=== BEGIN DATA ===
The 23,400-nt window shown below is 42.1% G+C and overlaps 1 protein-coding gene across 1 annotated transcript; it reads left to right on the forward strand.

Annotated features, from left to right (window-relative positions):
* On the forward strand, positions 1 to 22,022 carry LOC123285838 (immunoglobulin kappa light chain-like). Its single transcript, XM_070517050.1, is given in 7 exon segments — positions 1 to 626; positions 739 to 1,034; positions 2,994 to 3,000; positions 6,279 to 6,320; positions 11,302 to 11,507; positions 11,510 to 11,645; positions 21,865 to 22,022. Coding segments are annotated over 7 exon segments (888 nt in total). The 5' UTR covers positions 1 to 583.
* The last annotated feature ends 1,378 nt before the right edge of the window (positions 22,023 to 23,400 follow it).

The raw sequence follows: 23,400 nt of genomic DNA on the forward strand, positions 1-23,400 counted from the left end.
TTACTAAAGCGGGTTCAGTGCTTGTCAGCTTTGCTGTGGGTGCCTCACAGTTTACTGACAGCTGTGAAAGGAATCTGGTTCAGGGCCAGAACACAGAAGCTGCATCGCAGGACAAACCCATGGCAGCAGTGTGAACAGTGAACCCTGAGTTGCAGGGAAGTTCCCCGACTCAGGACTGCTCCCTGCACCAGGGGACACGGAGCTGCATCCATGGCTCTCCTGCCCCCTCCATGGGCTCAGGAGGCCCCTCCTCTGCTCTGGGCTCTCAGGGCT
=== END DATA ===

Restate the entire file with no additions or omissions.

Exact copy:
The 23,400-nt window shown below is 42.1% G+C and overlaps 1 protein-coding gene across 1 annotated transcript; it reads left to right on the forward strand.

Annotated features, from left to right (window-relative positions):
* On the forward strand, positions 1 to 22,022 carry LOC123285838 (immunoglobulin kappa light chain-like). Its single transcript, XM_070517050.1, is given in 7 exon segments — positions 1 to 626; positions 739 to 1,034; positions 2,994 to 3,000; positions 6,279 to 6,320; positions 11,302 to 11,507; positions 11,510 to 11,645; positions 21,865 to 22,022. Coding segments are annotated over 7 exon segments (888 nt in total). The 5' UTR covers positions 1 to 583.
* The last annotated feature ends 1,378 nt before the right edge of the window (positions 22,023 to 23,400 follow it).

The raw sequence follows: 23,400 nt of genomic DNA on the forward strand, positions 1-23,400 counted from the left end.
TTACTAAAGCGGGTTCAGTGCTTGTCAGCTTTGCTGTGGGTGCCTCACAGTTTACTGACAGCTGTGAAAGGAATCTGGTTCAGGGCCAGAACACAGAAGCTGCATCGCAGGACAAACCCATGGCAGCAGTGTGAACAGTGAACCCTGAGTTGCAGGGAAGTTCCCCGACTCAGGACTGCTCCCTGCACCAGGGGACACGGAGCTGCATCCATGGCTCTCCTGCCCCCTCCATGGGCTCAGGAGGCCCCTCCTCTGCTCTGGGCTCTCAGGGCT